AWEA’s extraordinary claim is this: That an ancient source of energy, which relentlessly, continuously, destabilizes the balance between supply and demand, is highly variable and unresponsive, and provides no capacity value while inimical to demand cycles, can effectively replace the capacity of modern machines and their fuels, in the process removing significant amounts of greenhouse gas emissions that are the by-product of the burning of those fuels. This claim is particularly egregious given that wind does not even provide modern power performance–only desultory energy. Since energy is the ability to do work and power is the rate work is done, wind technology delivers fluctuating power at a rate appropriate for 1810, not 2010.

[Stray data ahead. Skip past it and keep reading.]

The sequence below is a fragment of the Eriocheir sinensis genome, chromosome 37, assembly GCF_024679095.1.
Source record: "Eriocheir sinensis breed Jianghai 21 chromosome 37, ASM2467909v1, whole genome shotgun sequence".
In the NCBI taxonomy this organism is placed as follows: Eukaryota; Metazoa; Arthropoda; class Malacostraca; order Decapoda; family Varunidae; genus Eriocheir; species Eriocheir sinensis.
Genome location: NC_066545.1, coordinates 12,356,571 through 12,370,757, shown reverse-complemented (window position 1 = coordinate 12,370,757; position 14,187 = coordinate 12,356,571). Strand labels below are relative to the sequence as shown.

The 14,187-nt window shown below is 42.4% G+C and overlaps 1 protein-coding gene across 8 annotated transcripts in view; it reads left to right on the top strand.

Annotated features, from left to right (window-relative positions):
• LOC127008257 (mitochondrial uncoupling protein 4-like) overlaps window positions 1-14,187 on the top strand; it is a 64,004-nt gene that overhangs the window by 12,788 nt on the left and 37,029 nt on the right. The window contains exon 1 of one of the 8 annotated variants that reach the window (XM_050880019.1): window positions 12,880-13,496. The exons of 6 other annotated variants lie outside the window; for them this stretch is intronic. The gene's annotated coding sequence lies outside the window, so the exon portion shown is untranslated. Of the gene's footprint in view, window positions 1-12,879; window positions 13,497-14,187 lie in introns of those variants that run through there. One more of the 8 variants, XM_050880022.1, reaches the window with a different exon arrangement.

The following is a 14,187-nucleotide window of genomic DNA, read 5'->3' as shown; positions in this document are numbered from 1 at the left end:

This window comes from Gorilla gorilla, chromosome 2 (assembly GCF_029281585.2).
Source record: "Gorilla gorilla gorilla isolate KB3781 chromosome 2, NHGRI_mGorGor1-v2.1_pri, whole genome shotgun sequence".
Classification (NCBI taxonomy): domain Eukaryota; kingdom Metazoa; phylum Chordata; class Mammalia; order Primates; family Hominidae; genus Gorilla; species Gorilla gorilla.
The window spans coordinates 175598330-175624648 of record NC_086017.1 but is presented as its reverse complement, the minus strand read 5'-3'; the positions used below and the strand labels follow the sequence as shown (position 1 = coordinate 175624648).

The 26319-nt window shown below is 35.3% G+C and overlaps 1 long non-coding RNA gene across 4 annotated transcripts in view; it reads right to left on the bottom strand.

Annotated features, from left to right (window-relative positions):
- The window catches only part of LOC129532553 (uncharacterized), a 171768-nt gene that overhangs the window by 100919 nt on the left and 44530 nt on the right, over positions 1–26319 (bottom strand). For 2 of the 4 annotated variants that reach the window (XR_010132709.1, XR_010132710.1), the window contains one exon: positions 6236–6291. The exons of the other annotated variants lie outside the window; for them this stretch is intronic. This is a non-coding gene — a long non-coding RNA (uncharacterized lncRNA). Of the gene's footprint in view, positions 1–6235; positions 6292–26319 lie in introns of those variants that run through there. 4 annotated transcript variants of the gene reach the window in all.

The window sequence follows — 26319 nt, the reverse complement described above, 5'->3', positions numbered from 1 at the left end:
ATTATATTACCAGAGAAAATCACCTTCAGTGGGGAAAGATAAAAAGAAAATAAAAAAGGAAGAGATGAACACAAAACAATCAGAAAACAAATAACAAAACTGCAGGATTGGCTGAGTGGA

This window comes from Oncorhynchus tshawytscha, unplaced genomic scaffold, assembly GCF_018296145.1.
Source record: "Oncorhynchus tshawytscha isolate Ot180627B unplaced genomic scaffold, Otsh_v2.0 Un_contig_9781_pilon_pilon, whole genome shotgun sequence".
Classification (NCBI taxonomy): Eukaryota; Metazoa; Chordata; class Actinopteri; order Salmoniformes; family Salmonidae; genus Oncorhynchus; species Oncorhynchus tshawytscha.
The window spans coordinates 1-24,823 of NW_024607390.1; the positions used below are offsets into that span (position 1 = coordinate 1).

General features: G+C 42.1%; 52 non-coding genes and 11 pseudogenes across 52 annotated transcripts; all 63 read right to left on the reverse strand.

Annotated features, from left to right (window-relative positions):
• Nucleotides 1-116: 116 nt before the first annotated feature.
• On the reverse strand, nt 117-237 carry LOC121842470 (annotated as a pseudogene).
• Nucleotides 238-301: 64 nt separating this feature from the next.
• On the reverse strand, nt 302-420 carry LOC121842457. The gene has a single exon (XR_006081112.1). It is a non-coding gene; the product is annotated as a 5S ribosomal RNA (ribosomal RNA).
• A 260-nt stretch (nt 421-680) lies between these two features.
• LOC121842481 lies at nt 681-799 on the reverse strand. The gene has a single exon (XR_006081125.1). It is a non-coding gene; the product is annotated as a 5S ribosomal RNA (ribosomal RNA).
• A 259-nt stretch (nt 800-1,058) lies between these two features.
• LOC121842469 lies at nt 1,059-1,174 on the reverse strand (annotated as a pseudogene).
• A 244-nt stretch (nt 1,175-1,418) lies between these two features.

The assertion that wind technology is a necessary, let alone sufficient, cause of reductions in the use of fossil fuels and their various emissions cannot withstand even casual scrutiny, for there are, in virtually every case, other much more plausible causes for any CO2 or fossil fuel reductions—viz, a falling away of demand, substitution of other fuels, improvements in conventional machine efficiencies, even changes in weather conditions.

Even more peculiar than AWEA’s extraordinary claim is its assault on the bedrock scientific principle of refutability, what scientists call “falsifiability.” Any claim about truth in the material world must be testable using standards of empirical evidence to determine if it is false. Because an assertion is “falsifiable” does not mean it is false. Rather, it means that if the statement were false, then its falsehood could be demonstrated. By hiding the way wind affects overall grid thermal behavior behind proprietary confidentiality laws, not allowing disinterested, independent observations of the relevant phenomena, wind’s limited liability companies remain mired in what Feynman once called “cargo cult science.”